Since the average age of Parkinson’s diagnosis is 60 years, this adds complicating factors that can affect treatment and care. Older adults may have compromised balance, strength, and healing as well as bone loss, depression, cognitive losses, and dementia. These factors can complicate how Parkinson’s medications, treatments, or therapies are delivered and how well elderly patients can tolerate them.
It’s important to discuss how your loved one’s age-related conditions or other illnesses might affect the treatment plan. Based on your loved one’s stage, current level of health, and symptoms, ask your healthcare team what treatment options are available. How well do they manage the symptoms? Do they slow the progression of the disease?
Speak frankly with their healthcare team. This will help you make the best decision. Are you preparing for ongoing medication and therapy or pain management and hospice? It’s hard to ask those questions, but they will help you create a safe and comfortable environment for your loved one.
Choosing the Right Setting
Evaluate the Home Setting
With a better understanding of what to expect, it’s important to evaluate the current living situation. Much of this will depend on the severity of their symptoms and any co-occurring illnesses or conditions.
- Can we meet their physical and mental needs at home at this stage of their disease?
- Are we worried about falls in the home?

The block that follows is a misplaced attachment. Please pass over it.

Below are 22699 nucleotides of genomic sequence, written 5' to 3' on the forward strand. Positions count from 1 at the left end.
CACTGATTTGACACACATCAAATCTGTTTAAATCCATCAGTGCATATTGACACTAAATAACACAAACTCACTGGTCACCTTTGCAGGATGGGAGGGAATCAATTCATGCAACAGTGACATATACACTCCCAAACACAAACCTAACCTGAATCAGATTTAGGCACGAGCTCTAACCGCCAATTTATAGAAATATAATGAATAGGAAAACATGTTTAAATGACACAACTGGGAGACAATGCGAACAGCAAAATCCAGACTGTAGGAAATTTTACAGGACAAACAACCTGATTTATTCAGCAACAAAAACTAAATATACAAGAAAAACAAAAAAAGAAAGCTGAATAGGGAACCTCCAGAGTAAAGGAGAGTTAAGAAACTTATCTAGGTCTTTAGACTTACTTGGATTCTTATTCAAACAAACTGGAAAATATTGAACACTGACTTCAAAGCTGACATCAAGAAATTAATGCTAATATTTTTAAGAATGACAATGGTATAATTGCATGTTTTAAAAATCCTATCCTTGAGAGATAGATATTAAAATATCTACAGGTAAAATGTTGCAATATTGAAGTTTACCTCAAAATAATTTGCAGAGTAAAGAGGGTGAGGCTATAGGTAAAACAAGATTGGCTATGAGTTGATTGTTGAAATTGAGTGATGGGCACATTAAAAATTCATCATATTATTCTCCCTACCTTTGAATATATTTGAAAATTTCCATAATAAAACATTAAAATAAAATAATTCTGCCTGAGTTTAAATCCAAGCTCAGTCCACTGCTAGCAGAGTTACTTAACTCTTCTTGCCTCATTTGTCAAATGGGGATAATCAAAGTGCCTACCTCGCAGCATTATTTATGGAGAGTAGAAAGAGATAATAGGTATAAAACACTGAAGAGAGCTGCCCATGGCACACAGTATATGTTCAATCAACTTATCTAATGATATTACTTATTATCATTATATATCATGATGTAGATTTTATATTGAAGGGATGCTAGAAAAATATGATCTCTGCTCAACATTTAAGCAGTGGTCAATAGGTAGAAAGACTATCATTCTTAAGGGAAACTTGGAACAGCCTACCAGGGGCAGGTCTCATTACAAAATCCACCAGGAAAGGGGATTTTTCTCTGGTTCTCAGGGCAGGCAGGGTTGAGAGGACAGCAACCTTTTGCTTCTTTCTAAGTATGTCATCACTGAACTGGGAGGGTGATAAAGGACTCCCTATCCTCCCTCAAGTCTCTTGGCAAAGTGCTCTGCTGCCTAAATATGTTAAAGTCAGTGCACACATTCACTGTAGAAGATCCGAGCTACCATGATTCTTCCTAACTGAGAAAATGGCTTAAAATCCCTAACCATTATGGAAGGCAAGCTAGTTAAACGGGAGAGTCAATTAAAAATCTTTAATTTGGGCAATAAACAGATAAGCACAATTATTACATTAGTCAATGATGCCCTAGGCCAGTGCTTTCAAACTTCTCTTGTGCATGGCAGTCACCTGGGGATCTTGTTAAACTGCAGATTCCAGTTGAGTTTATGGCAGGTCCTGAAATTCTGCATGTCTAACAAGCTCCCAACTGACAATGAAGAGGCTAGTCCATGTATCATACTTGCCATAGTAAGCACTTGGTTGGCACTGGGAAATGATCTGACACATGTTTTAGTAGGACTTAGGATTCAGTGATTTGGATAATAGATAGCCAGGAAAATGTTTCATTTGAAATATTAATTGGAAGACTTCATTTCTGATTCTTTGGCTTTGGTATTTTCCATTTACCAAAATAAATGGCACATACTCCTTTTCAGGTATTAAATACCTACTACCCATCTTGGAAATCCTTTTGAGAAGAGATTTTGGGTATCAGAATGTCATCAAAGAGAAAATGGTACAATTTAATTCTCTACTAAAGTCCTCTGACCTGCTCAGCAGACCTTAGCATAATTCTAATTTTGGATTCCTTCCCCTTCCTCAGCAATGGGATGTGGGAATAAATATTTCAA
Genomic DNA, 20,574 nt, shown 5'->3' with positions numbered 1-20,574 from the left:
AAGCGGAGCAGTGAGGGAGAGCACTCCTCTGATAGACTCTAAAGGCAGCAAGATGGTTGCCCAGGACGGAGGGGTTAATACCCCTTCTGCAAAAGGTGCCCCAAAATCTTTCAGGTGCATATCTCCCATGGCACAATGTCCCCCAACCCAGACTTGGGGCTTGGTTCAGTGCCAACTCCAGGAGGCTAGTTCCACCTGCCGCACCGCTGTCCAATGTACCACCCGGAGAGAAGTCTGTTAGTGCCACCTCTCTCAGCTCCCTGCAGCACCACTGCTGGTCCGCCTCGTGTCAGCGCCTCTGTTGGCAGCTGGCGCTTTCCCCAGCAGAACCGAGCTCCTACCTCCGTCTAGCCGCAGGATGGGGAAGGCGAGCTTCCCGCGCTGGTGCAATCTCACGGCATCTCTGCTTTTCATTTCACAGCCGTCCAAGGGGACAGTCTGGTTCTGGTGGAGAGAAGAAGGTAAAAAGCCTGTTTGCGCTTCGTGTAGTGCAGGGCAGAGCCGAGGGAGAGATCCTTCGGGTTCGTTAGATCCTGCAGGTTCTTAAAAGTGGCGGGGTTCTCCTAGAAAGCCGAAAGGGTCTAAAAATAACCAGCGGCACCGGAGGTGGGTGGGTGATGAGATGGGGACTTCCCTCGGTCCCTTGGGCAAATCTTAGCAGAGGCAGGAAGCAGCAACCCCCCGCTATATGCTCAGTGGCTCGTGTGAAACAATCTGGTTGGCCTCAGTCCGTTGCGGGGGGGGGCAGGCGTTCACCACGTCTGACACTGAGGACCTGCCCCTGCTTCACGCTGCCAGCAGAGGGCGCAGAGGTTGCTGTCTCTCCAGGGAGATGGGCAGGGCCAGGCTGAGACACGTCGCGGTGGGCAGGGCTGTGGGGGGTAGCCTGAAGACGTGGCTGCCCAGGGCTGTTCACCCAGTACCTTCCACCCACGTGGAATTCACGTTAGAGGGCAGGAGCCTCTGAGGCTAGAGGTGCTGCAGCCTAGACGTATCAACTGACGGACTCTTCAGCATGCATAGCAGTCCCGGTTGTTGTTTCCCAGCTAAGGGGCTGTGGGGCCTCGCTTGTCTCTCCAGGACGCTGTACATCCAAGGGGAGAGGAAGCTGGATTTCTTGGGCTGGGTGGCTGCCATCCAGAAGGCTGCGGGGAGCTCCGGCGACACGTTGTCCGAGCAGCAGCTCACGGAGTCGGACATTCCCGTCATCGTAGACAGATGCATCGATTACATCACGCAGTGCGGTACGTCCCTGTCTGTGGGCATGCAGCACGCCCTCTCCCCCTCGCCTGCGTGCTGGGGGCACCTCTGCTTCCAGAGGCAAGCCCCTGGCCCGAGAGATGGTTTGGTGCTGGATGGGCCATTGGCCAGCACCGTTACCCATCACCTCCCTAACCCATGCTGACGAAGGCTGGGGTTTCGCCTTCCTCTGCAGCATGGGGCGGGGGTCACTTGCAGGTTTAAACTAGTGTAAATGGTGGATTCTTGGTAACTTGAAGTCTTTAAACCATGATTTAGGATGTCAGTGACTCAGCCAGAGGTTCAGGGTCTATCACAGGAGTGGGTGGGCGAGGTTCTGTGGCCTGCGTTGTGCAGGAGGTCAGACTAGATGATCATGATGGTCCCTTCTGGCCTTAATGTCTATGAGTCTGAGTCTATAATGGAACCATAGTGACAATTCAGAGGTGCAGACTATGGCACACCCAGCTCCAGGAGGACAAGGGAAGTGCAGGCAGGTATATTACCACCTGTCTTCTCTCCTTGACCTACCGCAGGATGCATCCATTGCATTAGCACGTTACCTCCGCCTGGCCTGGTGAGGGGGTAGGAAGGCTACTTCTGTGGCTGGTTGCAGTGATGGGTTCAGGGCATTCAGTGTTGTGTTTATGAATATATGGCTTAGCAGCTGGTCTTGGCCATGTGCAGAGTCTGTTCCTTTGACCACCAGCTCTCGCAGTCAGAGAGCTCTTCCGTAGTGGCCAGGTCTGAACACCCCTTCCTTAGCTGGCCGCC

- Does the home need modifications?
- Can we afford any needed modifications to the home for safety?
- How often will someone check on them?
- Are we prepared as the disease progresses?
- At what point are we not able to manage their symptoms?
- Should they be home alone? Can there be someone available to help them at all times of the day?
- Do their symptoms require 24/7 attention right now?
Consider Home Care
You may read through the questions above and decide that your loved one can safely remain at home during the early stages of Parkinson’s. If you or your family can’t provide the care needed, you could get supplemental support through a home care agency. An in-home caregiver could make meals, help with medications, keep your loved one comfortable, and help with tasks of daily living. However, the healthcare team and family should re-assess regularly to determine if an assisted living facility could offer more comprehensive care than at home. It’s also important to note that for individuals who require a lot of home care (having a caregiver present most of the time), the cost of an assisted living facility can be less over time.
When Assisted Living Can Help
Benefits of Assisted Living
One of the most important benefits of assisted living for individuals with Parkinson’s disease is a safe environment. No more worrying about falls. You can have peace of mind knowing your loved one isn’t struggling with basic tasks, has healthy meals, and a clean home. The assisted living staff can ensure your loved one is taking their medications as prescribed and has transportation to medical appointments. Many facilities also have a visiting doctor and a nurse on staff.
But it’s not only the functional services that make assisted living communities helpful to those with Parkinson’s. It’s the emotional support and recreational opportunities that can enhance your loved one’s quality of life. The American Parkinson Disease Association (APDA) recommends exercise to slow the impact of movement symptoms. Many assisted living communities have a regular calendar of exercise programs geared toward their elderly residents with mobility issues. In addition, because it can be physically difficult to complete everyday activities or even get up and move, many people with Parkinson’s disease deal with depression, anxiety and isolation. That’s why social engagement is so important. A regular recreational schedule of events that appeal to your loved one will raise their spirits.